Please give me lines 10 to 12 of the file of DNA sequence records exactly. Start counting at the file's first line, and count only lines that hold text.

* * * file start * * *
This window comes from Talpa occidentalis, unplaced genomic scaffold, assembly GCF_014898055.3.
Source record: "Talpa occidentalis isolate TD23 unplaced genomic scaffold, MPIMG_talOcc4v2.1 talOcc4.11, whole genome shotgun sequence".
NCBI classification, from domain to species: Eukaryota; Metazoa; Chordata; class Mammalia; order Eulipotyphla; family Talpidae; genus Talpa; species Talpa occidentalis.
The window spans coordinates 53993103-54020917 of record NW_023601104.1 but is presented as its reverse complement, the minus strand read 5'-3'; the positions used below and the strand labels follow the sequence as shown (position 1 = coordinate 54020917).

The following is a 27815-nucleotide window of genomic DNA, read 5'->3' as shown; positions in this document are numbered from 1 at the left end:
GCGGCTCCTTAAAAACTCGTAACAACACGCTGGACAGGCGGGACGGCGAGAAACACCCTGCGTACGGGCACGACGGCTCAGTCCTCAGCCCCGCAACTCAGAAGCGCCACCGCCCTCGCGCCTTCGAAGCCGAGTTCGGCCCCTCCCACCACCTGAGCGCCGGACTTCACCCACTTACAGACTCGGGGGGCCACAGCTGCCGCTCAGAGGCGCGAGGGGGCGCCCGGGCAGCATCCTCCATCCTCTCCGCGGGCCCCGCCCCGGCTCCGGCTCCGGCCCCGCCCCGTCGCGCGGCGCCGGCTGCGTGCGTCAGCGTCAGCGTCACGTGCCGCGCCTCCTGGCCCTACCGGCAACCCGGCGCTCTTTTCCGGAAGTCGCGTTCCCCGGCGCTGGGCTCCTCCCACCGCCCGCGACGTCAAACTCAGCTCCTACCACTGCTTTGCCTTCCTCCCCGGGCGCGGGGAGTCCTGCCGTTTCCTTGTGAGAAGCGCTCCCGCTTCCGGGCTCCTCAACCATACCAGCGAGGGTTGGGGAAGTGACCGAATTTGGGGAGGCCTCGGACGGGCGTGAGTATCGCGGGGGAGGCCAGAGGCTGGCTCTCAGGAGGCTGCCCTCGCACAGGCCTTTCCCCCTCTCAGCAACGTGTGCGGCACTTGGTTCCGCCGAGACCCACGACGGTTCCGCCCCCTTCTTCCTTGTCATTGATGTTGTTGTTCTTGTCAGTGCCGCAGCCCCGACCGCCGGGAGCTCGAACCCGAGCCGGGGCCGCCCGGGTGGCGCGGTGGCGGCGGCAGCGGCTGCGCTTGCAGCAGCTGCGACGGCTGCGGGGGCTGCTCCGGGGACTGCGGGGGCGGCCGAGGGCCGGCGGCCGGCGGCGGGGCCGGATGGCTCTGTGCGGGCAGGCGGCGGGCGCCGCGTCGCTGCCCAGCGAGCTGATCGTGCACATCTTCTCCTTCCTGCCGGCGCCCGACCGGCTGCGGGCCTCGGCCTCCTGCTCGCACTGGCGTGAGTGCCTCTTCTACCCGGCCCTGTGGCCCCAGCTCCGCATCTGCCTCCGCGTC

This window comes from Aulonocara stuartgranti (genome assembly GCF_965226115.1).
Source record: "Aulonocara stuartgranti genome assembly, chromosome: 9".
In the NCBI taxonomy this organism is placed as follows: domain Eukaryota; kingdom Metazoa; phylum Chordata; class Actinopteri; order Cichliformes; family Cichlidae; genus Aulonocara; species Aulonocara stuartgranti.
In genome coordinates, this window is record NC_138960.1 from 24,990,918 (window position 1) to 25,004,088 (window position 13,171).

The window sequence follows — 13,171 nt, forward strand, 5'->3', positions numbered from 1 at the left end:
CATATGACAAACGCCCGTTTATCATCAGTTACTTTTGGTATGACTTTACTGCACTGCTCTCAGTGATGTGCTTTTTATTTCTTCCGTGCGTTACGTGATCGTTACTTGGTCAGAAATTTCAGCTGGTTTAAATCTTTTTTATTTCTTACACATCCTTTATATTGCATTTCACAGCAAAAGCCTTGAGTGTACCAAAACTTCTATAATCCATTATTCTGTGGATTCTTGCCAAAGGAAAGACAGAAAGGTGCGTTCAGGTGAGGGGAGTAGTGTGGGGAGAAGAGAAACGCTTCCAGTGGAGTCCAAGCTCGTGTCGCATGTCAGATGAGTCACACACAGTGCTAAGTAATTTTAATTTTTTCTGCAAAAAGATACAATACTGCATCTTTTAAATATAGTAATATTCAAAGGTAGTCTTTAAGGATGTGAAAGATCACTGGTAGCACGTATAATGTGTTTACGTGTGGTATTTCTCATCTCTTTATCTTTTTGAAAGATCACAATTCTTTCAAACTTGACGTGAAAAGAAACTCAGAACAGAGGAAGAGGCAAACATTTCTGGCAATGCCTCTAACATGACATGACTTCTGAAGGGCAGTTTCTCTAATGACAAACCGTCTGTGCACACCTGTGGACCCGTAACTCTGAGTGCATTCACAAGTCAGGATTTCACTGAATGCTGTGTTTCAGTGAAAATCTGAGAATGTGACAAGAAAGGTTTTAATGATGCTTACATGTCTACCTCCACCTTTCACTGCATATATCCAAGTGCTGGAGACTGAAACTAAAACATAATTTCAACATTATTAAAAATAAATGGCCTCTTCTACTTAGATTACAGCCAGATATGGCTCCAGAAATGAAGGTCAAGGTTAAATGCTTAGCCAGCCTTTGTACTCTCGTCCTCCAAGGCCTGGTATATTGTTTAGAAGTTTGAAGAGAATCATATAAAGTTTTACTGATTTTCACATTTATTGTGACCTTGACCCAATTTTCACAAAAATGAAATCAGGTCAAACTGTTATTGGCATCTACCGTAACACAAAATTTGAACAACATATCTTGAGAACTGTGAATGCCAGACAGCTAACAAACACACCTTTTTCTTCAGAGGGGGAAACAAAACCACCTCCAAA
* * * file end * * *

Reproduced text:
In genome coordinates, this window is record NC_138960.1 from 24,990,918 (window position 1) to 25,004,088 (window position 13,171).

The window sequence follows — 13,171 nt, forward strand, 5'->3', positions numbered from 1 at the left end:
CATATGACAAACGCCCGTTTATCATCAGTTACTTTTGGTATGACTTTACTGCACTGCTCTCAGTGATGTGCTTTTTATTTCTTCCGTGCGTTACGTGATCGTTACTTGGTCAGAAATTTCAGCTGGTTTAAATCTTTTTTATTTCTTACACATCCTTTATATTGCATTTCACAGCAAAAGCCTTGAGTGTACCAAAACTTCTATAATCCATTATTCTGTGGATTCTTGCCAAAGGAAAGACAGAAAGGTGCGTTCAGGTGAGGGGAGTAGTGTGGGGAGAAGAGAAACGCTTCCAGTGGAGTCCAAGCTCGTGTCGCATGTCAGATGAGTCACACACAGTGCTAAGTAATTTTAATTTTTTCTGCAAAAAGATACAATACTGCATCTTTTAAATATAGTAATATTCAAAGGTAGTCTTTAAGGATGTGAAAGATCACTGGTAGCACGTATAATGTGTTTACGTGTGGTATTTCTCATCTCTTTATCTTTTTGAAAGATCACAATTCTTTCAAACTTGACGTGAAAAGAAACTCAGAACAGAGGAAGAGGCAAACATTTCTGGCAATGCCTCTAACATGACATGACTTCTGAAGGGCAGTTTCTCTAATGACAAACCGTCTGTGCACACCTGTGGACCCGTAACTCTGAGTGCATTCACAAGTCAGGATTTCACTGAATGCTGTGTTTCAGTGAAAATCTGAGAATGTGACAAGAAAGGTTTTAATGATGCTTACATGTCTACCTCCACCTTTCACTGCATATATCCAAGTGCTGGAGACTGAAACTAAAACATAATTTCAACATTATTAAAAATAAATGGCCTCTTCTACTTAGATTACAGCCAGATATGGCTCCAGAAATGAAGGTCAAGGTTAAATGCTTAGCCAGCCTTTGTACTCTCGTCCTCCAAGGCCTGGTATATTGTTTAGAAGTTTGAAGAGAATCATATAAAGTTTTACTGATTTTCACATTTATTGTGACCTTGACCCAATTTTCACAAAAATGAAATCAGGTCAAACTGTTATTGGCATCTACCGTAACACAAAATTTGAACAACATATCTTGAGAACTGTGAATGCCAGACAGCTAACAAACACACCTTTTTCTTCAGAGGGGGAAACAAAACCACCTCCAAA